With the new ease and »speed« of the punch needle, rug making quickly gained popularity, leading to the emergence of rug making studios and a booming cottage industry up and down the Eastern Seaboard and up into Maritime Canada. In the 1920s, a selection of prominent rug hooking studios opened, including Abnake Rugs in New Hampshire, Cranberry Rug Industry in Maine, the Mills-Mosseller Studio in North Carolina, and The Ruggery in New York. The work of a talented punch needle rug hooker would last for generations, and by this time, hooked rugs from certain communities were so revered, that in 1930, a pair of rugs from Walderboro Maine fetched an auction price of $1,550 — the equivalent of almost $24,000 today!

Through the 1930s and ’40s, custom hand-punched and hooked rugs made in America became some of the most sought after additions for the home. Modernist artists began to explore this art form, translating their paintings to rugs and tapestries. The work of these artists and craftspeople graced the floors of movie stars and politicians, were displayed in prominent New England estates and were displayed at institutions like the Metropolitan Museum of Art and the Smithsonian. More than just a craft, punch needle rug hooking was a true American industry for decades that provided livelihood, a creative outlet and the ability to work from home to women and men from Appalachia up through Maine.

Sadly, by the 1950s, most American rug manufacturing was sent overseas to be imitated by the tufting gun (which is having its own resurgence these days), and many of these rug studios had to close their doors. Aside from a brief revival in the ’70s, punch needle rug hooking became a dying art, relegated to the category of »craft« and its rich history all but forgotten – until now!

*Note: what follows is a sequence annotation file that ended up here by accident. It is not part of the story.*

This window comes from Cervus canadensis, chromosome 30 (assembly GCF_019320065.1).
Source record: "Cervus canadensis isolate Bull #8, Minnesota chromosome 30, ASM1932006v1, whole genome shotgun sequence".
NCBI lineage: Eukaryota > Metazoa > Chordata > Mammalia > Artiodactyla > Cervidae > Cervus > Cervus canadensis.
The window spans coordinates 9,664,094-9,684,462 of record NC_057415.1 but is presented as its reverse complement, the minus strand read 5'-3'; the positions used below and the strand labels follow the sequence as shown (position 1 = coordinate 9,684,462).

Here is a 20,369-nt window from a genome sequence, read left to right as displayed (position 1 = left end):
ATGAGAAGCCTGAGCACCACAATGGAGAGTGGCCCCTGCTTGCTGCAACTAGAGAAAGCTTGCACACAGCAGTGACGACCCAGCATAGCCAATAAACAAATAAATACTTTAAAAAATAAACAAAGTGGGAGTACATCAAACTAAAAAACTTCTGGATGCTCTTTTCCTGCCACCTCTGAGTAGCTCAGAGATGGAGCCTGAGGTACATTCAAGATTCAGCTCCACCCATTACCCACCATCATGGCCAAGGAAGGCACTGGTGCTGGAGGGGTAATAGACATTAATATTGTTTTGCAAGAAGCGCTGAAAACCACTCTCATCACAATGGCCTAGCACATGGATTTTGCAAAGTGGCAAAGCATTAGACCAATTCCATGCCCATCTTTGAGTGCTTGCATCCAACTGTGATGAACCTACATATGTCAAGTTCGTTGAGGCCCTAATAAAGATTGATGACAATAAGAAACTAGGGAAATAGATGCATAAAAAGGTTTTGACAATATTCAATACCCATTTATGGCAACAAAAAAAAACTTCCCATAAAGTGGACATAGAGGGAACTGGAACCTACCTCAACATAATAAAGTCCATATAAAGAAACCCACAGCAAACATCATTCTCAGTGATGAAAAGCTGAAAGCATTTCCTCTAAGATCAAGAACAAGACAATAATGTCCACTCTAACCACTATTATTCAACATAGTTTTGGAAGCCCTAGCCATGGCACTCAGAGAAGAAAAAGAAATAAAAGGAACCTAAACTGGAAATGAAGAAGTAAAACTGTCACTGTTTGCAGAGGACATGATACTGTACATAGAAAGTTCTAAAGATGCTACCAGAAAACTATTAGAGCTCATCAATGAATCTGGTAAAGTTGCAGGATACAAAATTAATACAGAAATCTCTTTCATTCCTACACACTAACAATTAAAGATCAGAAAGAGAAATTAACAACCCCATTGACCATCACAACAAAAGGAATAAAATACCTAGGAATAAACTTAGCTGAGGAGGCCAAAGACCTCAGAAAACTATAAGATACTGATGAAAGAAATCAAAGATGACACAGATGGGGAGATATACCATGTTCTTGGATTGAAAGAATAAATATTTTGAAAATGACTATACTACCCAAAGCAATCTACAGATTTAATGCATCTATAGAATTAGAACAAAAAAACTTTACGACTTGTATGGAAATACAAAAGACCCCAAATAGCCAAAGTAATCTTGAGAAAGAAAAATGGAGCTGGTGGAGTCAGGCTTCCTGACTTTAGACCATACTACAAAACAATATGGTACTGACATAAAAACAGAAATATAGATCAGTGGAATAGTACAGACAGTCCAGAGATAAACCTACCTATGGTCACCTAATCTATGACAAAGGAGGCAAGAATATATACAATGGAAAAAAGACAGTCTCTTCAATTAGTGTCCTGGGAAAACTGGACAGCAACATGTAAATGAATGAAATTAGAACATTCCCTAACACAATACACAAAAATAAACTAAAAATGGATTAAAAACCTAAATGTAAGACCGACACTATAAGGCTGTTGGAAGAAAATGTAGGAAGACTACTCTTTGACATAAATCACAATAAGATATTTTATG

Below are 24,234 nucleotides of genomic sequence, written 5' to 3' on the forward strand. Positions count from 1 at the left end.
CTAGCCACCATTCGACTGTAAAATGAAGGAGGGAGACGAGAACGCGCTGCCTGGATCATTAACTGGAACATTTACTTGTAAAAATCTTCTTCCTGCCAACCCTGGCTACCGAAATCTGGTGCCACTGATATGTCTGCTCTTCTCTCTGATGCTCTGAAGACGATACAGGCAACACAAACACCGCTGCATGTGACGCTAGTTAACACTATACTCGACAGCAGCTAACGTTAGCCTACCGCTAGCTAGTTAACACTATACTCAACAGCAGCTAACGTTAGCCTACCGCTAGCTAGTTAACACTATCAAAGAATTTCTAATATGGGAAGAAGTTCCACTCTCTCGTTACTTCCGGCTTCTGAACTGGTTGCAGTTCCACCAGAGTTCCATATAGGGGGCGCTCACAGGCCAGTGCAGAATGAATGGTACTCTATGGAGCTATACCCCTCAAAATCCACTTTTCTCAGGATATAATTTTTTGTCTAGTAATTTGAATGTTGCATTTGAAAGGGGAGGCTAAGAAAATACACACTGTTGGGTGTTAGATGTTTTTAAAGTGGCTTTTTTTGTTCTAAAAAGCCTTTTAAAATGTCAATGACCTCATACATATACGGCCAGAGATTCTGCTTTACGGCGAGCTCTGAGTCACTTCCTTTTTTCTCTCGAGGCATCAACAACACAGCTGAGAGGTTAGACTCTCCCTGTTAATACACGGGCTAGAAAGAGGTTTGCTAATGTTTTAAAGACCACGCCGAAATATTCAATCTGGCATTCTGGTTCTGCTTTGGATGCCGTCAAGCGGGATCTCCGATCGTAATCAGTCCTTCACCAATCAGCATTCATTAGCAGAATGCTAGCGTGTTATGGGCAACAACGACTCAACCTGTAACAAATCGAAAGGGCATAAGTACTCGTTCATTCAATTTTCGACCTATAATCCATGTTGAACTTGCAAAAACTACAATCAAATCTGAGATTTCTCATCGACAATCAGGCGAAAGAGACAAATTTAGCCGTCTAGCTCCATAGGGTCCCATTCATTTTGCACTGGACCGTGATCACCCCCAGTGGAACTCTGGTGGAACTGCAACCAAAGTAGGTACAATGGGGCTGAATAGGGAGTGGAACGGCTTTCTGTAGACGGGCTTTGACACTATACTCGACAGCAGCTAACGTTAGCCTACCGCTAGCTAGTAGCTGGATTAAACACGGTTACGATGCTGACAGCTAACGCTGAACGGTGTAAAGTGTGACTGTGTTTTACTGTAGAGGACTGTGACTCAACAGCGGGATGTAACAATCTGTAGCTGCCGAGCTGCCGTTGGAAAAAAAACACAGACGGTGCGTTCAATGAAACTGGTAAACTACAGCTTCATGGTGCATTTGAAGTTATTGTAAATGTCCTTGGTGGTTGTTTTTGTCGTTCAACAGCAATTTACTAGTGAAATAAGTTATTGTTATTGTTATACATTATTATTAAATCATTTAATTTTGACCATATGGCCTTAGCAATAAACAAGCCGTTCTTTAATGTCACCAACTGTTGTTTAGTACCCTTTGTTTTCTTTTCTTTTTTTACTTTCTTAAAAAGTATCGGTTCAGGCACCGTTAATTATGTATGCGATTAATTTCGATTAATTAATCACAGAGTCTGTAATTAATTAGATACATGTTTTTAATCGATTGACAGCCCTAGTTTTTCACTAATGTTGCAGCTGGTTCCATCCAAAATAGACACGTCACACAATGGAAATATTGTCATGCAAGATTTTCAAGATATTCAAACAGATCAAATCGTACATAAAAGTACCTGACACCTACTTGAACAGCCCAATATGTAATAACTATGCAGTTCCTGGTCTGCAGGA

Russian Miniature Punch Needle Embroidery

 In 1974, a woman named Jean Cook Anderson visited a community of Russian Old Believers based in Woodburn, Oregon (USA) and was captivated by a raised embroidery technique that she noticed on their clothing, curtains, tablecloths and cushions. The Old Believers, a Russian Orthodox group who live and dress in a traditional style that has not changed for hundreds of years, had been practicing this technique that they called Igolochkoy (meaning »with a little needle«) for generations.

Fascinated by this technique, where many little loops were clustered together to create beautifully delicate and detailed embellishments depicting flowers, animals and other designs, Jean asked one of the women to teach her. The woman showed her the process, which included using a tiny needle barely larger than one inch to push loops of fine thread through cotton and polyester fabric. The density of the tiny stitches held the loops in place without any glue or adhesive, and washing only strengthened the embroidery. Soon they began to teach other non-Old Believers, needles were manufactured under the Igolochkoy brand, and this technique gained popularity across the United States and beyond as a decorative craft and art form.